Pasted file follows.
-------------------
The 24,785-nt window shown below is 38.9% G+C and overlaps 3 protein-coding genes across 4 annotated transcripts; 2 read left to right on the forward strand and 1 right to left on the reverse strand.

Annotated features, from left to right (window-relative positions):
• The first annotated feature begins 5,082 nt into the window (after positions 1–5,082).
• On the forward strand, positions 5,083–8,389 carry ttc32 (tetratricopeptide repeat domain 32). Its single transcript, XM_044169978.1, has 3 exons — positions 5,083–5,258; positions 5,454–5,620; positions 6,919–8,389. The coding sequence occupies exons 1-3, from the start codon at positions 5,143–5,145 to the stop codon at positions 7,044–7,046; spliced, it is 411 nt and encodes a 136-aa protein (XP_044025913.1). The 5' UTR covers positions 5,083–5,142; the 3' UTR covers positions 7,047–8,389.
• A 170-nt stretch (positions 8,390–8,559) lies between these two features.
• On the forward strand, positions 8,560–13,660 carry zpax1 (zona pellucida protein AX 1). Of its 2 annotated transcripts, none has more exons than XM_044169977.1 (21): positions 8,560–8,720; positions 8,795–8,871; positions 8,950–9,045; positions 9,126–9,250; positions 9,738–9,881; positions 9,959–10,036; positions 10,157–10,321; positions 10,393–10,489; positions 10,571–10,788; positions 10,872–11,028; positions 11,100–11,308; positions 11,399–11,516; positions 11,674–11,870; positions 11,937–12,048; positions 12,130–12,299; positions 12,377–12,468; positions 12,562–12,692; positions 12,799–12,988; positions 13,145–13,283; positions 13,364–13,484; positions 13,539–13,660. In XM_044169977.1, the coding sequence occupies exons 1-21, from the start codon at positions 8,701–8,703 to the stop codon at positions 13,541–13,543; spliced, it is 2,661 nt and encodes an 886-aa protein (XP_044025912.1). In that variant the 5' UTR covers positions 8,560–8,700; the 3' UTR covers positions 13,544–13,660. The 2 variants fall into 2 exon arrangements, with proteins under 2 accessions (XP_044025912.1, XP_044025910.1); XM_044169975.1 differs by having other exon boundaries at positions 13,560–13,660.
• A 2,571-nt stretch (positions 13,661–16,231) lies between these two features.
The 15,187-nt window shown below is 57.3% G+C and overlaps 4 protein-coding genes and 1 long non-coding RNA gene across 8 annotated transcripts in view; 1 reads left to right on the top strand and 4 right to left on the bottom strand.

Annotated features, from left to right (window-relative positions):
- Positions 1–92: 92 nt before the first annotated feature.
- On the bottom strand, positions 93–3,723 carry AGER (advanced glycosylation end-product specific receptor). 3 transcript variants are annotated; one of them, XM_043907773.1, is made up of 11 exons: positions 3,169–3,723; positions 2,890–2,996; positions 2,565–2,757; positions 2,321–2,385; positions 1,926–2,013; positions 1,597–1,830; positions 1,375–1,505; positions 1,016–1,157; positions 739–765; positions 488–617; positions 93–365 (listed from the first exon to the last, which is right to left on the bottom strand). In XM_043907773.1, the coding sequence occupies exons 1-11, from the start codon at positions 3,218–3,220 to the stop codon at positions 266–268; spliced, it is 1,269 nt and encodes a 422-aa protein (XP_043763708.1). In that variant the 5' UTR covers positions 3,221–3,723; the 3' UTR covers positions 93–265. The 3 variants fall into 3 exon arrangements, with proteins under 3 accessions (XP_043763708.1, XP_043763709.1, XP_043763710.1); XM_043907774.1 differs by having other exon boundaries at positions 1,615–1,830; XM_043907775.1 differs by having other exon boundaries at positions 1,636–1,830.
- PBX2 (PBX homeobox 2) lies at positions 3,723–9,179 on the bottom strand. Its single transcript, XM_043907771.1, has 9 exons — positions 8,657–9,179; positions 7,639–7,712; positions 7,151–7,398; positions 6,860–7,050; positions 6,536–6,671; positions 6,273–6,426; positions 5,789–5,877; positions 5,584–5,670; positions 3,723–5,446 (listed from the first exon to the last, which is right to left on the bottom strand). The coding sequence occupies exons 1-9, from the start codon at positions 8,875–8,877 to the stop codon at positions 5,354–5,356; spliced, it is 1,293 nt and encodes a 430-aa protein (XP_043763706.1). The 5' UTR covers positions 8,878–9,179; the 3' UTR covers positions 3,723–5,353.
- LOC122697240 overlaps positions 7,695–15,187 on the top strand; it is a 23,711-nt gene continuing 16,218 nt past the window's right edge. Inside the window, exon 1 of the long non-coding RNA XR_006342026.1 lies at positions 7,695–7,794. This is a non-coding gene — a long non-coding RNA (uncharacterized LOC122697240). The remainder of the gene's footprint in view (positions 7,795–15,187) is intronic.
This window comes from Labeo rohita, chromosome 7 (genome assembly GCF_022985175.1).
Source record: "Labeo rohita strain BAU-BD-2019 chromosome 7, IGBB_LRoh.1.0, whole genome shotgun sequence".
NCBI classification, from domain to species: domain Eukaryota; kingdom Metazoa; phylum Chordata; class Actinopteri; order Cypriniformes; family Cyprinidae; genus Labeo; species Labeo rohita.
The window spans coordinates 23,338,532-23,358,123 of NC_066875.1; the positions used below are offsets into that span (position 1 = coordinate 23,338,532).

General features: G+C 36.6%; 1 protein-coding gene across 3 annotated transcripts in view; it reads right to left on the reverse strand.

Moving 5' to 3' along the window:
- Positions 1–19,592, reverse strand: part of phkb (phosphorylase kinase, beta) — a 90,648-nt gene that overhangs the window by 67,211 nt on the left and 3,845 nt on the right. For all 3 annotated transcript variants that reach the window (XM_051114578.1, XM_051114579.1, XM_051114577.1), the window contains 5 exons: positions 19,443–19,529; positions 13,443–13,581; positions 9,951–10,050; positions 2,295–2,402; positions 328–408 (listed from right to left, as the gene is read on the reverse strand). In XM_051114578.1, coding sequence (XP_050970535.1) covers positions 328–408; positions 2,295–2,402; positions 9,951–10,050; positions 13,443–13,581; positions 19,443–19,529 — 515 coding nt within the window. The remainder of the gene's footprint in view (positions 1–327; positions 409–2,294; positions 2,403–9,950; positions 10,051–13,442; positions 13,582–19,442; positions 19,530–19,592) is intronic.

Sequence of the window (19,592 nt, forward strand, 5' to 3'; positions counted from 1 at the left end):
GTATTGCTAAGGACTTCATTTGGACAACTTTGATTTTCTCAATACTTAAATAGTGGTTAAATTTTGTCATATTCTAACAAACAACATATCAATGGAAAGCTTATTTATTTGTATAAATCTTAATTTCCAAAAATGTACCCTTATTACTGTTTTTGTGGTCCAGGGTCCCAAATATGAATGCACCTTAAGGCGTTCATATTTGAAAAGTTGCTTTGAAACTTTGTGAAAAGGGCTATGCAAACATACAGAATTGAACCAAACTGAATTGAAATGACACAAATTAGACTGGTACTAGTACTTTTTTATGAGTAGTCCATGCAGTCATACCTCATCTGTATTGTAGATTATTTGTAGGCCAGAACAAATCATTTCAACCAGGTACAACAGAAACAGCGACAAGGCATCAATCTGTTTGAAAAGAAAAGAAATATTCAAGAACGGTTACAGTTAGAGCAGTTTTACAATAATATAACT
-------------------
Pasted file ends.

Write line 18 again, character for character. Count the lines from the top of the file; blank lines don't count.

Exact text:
General features: G+C 36.6%; 1 protein-coding gene across 3 annotated transcripts in view; it reads right to left on the reverse strand.